Four elite U.S. Special Operations troops charged in the death of a Green Beret soldier in Mali plotted to record him being sexually assaulted as part of a plan to embarrass him through hazing, according to one of the accused service members.

Marine Staff Sgt. Kevin Maxwell said in a written stipulation of facts submitted for the case that the plan included bursting into Army Staff Sgt. Logan Melgar’s bedroom in the capital city of Bamako with a sledgehammer, choking him until he fell unconscious, tying him up and recording the sexual assault on video. The service members involved had just returned from a night of drinking, he said.

Those statements in part match the testimony of Chief Special Warfare Operator Adam C. Matthews, a former member of the Navy’s SEAL Team 6, who pleaded guilty in the case last month.

But Maxwell, a Marine Raider who was in Bamako to assist the SEALs, also told authorities about the sexual assault plan, according to the stipulation. A copy of it was obtained by The Washington Post and verified with two sources who are familiar with the investigation. They did so on the condition of anonymity, citing the sensitivity of the matter.

The four service members charged in the case were joined in the room by a Malian security guard and a British man who had befriended the Americans, Maxwell told authorities. The security guard was to carry out the sexual assault, while the British national planned to record it on a cellphone, Maxwell wrote. Those accusations have not previously been disclosed.

Melgar, 34, was killed on June 4, 2017, in an attack that took place on his bed as Chief Special Warfare Operator Anthony DeDolph, another member of SEAL Team 6, applied a choke hold and the other service members attempted to restrict him with duct tape, prosecutors have said. The men sought to haze and assault Melgar after months of disagreements between him and DeDolph, according to military documents outlining the case and obtained by The Post.

Brian Bouffard, a civilian defense attorney for Maxwell, declined to discuss Maxwell’s stipulation of facts. But he said his client was friends with Melgar and intends to plead guilty at a court-martial Thursday at Naval Station Norfolk in Virginia to charges that include negligent homicide.

“They committed a prank on Melgar,” Bouffard said. “It was a stupid prank, and it was not the kind of prank you or I would want pulled on us. It went bad. Maxwell is eager to accept responsibility for his role in it.”

That same week, Maxwell and Melgar took a riverboat cruise with other friends, enjoying drinks together, according to investigative documents and Maxwell’s stipulation of facts.

Phillip Stackhouse, an attorney for DeDolph, said that he disagrees with the characterizations of the night from Matthews last month and Maxwell now. He declined to elaborate with one exception.

"We absolutely deny that there was any intent to sexually assault Melgar,” Stackhouse said.

Beth Baker, a Navy spokeswoman in Norfolk, declined to comment on the details in Maxwell’s stipulation of facts.

The maximum punishment for negligent homicide includes up to three years in prison, dishonorable discharge and demotion in rank to private, according to military sentencing guidelines. Maxwell also could face additional time for some of the other charges he faces.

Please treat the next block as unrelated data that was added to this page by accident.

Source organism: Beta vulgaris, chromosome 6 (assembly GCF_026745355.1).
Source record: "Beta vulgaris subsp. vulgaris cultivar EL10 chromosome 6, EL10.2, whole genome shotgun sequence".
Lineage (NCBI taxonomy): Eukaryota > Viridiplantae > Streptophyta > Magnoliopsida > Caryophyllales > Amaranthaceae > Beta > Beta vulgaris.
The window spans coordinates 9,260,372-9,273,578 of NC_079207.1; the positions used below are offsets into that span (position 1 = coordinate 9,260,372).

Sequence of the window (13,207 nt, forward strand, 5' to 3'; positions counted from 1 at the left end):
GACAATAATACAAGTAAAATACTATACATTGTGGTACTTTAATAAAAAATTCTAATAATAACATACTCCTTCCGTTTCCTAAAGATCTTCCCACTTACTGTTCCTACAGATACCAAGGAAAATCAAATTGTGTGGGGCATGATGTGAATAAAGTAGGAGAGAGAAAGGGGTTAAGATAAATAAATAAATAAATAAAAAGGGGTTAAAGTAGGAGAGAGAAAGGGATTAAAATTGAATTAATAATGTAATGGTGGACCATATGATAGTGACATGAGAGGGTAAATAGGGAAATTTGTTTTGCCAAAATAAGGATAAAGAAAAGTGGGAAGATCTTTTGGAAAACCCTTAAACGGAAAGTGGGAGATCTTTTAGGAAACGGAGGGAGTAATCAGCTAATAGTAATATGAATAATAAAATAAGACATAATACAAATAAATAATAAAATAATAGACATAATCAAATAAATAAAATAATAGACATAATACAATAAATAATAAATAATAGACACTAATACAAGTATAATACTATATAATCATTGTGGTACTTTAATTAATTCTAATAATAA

Matthews, Maxwell, DeDolph and Marine Gunnery Sgt. Mario Madera-Rodriguez were charged with felony murder, involuntary manslaughter, conspiracy, obstruction of justice and hazing. The four men and witnesses who were with them in the hours before the attack joked about sexually assaulting Melgar, according to military documents obtained by The Post. But Maxwell’s stipulation of facts states that the defendants also intended to carry it out.

Matthews pleaded guilty May 16 to lesser charges that include conspiracy to commit assault, unlawful entry, obstruction of justice and violating a general order by committing hazing. DeDolph and Madera-Rodriguez still face court-martial.

Navy Capt. Michael J. Luken, the judge in Matthews’s case, sentenced him to one year in prison, a demotion in rank to special operator second class and a bad-conduct discharge, which will take away most of his medical benefits. Luken left open the possibility of a reduced the sentence if Matthews cooperates with authorities.

Maxwell, in his stipulation of facts, stated that DeDolph was the primary proponent of the plan. As Matthews did in court last month, Maxwell also said that before the assault, the men woke up Melgar’s team leader, Sgt. 1st Class James Morris, asked for permission to haze Melgar and received it. Morris has not been charged in the case, and could not immediately be reached to comment.

DeDolph and Madera-Rodriguez have not entered pleas.

Melgar was a member of 3rd Special Forces Group and had previously deployed to Afghanistan. In court last month, friends and family members described him as committed to the Army and deeply frustrated with the behavior of DeDolph and other SEALs in Mali.

In a victim impact statement, Melgar’s wife, Michelle, told the court last month that she did not care about the length of Matthews’s sentence as long as he was never in a position to commit a similar act again, and that no amount of time would bring her husband back. She also said she is sad that Matthews’s “reckless choices” cost him his career and her husband his life.

“You finally coming forward was the beginning of the end of this mess, and for that I am grateful,” she said. “This has been a nightmare that I would never wish on anyone. I have hurt enough for everyone, and I’m so very sorry that your family will now have to hurt in a similar way as I have. I sincerely hope you make better choices when your day of freedom comes.”